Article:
A Beginners Guide To Facebook For Users

A Beginners Guide To Facebook For Users

Since it launched in February 2004, the social networking site Facebook has soared in popularity. Touted as a "social utility that helps people communicate more efficiently with their friends, family, and coworkers", Facebook's ranks have swollen to over 800 million users worldwide.

A Beginners Guide To Facebook For Users

Something For Everyone

But what is Facebook and why is it so popular? The answers depend upon who you ask, since the site's significance varies from user to user. For one person, Facebook is a way to stay in touch with the grandchildren. For another, it represents an untapped reservoir of revenue. And for yet another, the site presents an opportunity to share ideas and support universal causes. All of these revolve around the need to connect with people.

Facebook's popularity as a social networking tool is partially due to its demographic. While a site like MySpace typically appeals to teenagers, Facebook's demographic has long been college students and professionals. In fact, Facebook reports that its fastest growing demographic is 35 and older. With that demographic comes a far-flung group of friends, family, and business contacts, and the ability to maintain connections with those people. As the world becomes more mobile, social networking sites like Facebook make it easier to stay in contact.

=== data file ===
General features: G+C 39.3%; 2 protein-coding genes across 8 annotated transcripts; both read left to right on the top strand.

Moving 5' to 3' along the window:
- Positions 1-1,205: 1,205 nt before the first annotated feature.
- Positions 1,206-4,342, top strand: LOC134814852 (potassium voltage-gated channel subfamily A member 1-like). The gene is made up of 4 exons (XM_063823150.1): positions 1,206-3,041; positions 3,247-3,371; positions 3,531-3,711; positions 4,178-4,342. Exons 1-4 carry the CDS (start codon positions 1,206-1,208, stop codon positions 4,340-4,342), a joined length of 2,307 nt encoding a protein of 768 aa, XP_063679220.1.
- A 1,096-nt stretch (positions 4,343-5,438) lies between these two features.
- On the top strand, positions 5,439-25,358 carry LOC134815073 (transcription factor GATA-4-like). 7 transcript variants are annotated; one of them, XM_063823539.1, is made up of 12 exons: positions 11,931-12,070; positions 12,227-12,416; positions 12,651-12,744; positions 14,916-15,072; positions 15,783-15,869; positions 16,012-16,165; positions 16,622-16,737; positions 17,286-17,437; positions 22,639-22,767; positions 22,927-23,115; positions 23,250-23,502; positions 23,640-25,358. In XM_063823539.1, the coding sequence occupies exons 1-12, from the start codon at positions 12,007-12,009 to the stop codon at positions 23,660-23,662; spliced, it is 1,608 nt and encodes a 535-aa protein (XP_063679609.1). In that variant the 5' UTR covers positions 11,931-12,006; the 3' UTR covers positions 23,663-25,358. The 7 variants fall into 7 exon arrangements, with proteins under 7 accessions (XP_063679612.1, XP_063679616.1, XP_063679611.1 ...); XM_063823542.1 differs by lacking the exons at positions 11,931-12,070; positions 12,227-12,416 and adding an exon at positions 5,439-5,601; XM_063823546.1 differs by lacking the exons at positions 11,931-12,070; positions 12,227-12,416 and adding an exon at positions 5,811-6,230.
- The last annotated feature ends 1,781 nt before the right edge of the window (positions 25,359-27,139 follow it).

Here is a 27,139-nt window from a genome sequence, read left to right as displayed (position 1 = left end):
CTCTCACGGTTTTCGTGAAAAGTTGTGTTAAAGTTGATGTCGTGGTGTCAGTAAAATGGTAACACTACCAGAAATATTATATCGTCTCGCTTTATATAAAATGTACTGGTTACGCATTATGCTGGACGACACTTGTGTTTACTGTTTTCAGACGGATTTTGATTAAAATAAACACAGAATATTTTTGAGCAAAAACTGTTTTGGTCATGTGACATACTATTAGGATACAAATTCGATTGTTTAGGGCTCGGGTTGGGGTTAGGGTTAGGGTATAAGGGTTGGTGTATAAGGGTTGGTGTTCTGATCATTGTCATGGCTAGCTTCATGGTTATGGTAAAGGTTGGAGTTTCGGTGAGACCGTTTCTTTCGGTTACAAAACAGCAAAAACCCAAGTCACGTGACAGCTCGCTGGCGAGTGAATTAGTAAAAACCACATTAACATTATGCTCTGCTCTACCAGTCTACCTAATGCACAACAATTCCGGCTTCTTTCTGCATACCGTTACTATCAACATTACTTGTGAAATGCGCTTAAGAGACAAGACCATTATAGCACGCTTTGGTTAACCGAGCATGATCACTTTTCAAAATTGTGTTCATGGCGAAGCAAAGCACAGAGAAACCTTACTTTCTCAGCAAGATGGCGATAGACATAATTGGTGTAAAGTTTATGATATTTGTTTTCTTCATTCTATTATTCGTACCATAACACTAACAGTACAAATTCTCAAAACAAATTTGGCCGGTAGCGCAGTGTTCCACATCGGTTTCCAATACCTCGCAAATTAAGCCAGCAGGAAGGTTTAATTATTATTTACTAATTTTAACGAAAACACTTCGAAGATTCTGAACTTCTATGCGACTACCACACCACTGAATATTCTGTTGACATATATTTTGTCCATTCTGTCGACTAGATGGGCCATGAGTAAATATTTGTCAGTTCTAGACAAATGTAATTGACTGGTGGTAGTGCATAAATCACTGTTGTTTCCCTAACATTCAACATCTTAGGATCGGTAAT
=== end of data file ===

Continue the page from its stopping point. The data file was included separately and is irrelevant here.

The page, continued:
A Beginners Guide To Facebook For Users

Another reason the site is so successful is that it allows you to stay in contact with acquaintances, those people on the periphery of your social life. Combined with user-updatable "status" reports, Facebook's news feed (a tool that broadcasts the latest information from your friends' pages) allows you to stay loosely connected with acquaintances, people you may contact only once or twice a year. By simply maintaining partial contact with acquaintances, you're able to expand your social network, creating more opportunity. This is precisely what happens when freelance professionals go to events to talk with others; the more people the freelancer knows, the more windows of opportunity that open.

How It Works

If you're not familiar with social networking, it's likely that Facebook will be confusing at first. Remember to not get overwhelmed by all its features; move along one step at a time. Before you start, keep in mind that Facebook has a strict age policy; no one under the age of 13 is allowed to create an account. This restriction is part of Facebook's safety guidelines. (We'll talk more about safety and security issues a little later.)

Account Types

It's important to know that there are two types of accounts, both of which are free. Most people set up a basic user account. However, some companies, schools, bands, etc. may want to create an account to advertise their presence. These are called "pages", and they can be separate from an individual user account. To create a basic user account, enter the information that Facebook requires, such as your name, email address and password. Later, you'll have the opportunity to add more detailed information about yourself.

A Beginners Guide To Facebook For Users

Privacy Matters

Once your account is active, take a serious look at the security settings for your account before you start adding friends. The sheer number of security settings may seem daunting at first, but we strongly advise that you review all the account, privacy, and application settings for your account. There will be more than a few pages of options, but take the time to review them all. One of the strengths of Facebook is its wide variety of ways to protect user information. The majority of this can be changed by selecting the "Settings" link located in the dark blue navigation bar at the very top and then navigating to each category. (See the image below for a look at the Facebook navigation bar.)